To celebrate the band's massive Canadian tour with NOFX, I caught up with singer/guitarist Ray Carlisle on the phone to discuss what's new in the world of Teenage Bottlerocket:
What’s your favourite thing about touring across Canada?
It’s just home to some of my favourite cities in the world, like Toronto, Vancouver and Edmonton. And the summertime weather is going to be awesome. Looking forward to it.
Moving onto your latest EP, can you give a little background on the songs?
For the song that I wrote, “Mutilate Me,” our bass player Miguel influenced me for the most part. He’s just into bondage, S&M, that’s his thing so I wrote the song for him. And for “Punk House of Horror” that’s Kody’s song that he wrote. It’s about a punk house with dirty floors and some place you don’t want to sleep. The inspiration was just staying in them whenever we’re on the road.
And you recorded at the Blasting Room, right?
Yeah, it was cool when we recorded this EP because Rise Against was set up at the Blasting Room at the same time to record their full-length. They happened to be mixing in LA the day we showed up to record the 7” so we got to jump on all the gear that was already set up. We avoided all set up costs that way, the drums were available and bass strings, everything was ready to go. We were ready to crank out the two songs in one day and then we recorded the Bad Religion cover earlier.
How did that recent music video for one of your older songs, “She’s Not the One” come about?
I think it was a school project or something for this dude who was going to school in Santa Barbara, California. He emailed us saying he shot a video for the song so we watched it and loved it so we just said ‘OK, let’s put it on YouTube.’ Just some dude did it and we liked it and he happened to use one of our songs.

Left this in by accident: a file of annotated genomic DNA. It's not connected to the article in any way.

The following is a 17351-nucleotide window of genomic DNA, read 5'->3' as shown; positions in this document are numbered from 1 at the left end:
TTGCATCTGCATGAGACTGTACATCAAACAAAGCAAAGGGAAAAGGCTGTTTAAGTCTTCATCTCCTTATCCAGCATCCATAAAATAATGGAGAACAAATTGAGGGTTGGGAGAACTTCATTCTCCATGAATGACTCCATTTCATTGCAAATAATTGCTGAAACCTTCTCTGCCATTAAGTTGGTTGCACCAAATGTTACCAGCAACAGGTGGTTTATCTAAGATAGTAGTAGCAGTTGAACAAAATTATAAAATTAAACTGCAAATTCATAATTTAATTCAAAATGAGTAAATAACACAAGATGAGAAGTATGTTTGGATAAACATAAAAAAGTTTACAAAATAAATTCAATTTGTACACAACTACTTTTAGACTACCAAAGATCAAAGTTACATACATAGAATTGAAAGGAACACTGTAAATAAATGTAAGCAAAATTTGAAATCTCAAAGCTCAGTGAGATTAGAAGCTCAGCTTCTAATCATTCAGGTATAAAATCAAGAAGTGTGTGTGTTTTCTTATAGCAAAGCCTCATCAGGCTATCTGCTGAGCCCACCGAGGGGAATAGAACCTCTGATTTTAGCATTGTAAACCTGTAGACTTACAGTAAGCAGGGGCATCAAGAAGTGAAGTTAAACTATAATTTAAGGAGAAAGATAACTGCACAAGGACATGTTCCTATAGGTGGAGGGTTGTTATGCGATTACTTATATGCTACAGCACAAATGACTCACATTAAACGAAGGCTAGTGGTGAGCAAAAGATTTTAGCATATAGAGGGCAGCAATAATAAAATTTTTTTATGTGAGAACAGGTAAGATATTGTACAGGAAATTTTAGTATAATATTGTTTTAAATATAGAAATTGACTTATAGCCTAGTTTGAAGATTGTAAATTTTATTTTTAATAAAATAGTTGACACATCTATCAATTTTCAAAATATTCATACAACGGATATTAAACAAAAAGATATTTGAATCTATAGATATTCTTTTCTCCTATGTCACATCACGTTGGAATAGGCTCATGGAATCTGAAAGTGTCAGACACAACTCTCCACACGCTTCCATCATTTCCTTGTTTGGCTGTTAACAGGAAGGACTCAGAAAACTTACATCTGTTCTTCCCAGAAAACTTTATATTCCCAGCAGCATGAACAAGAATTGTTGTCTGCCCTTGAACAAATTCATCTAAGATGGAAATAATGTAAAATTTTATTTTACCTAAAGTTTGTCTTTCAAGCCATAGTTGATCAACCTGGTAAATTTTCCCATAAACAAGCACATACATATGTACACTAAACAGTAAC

And Another Way was recently reissued by Red Scare. Some bands seem to hate their early recordings, others don’t. Where do you fall on that spectrum?
I guess I sit on both sides, it’s a little embarrassing, but at the same time it marks a period of time that we were in with our band. It took awhile to mature I guess you could say. The main reason for the reissue was the fact that it never actually came out on CD. It was only released on vinyl and this was finally an opportunity for us to release it on the compact disc format. I’ve listened to it recently, it wasn’t too embarrassing, I enjoyed it. I can see how some bands might think that way though. Your music develops and usually bands like their most recent release the most.
What do you think is the biggest change you’ve gone through since those days?
I think just changes with our record labels and writing more songs and releasing more records. Just the things that build up alongside doing that and touring. People going to shows, people not going to shows. So many things have changed.
I’m assuming you get to spend more time on Teenage Bottlerocket now? I remember reading that you and Brandon are engineers.
Yeah, that’s totally changed. Our music’s become a little more legitimate in the eyes of our boss, I’m just talking about me and Brandon here. My brother and I work for the same company and getting time off can be difficult, but now that the band is becoming more legitimized, we’re able to get more time off recently than ever before. Just because he believes in us and is cool like that.
We’re going to play Reading and Leeds in the UK in August and then we’re going to Australia for the first time ever in September. We’re working on tunes for a full-length and will try and get into the studio as soon as we can to record another LP, as soon as the songs are ready.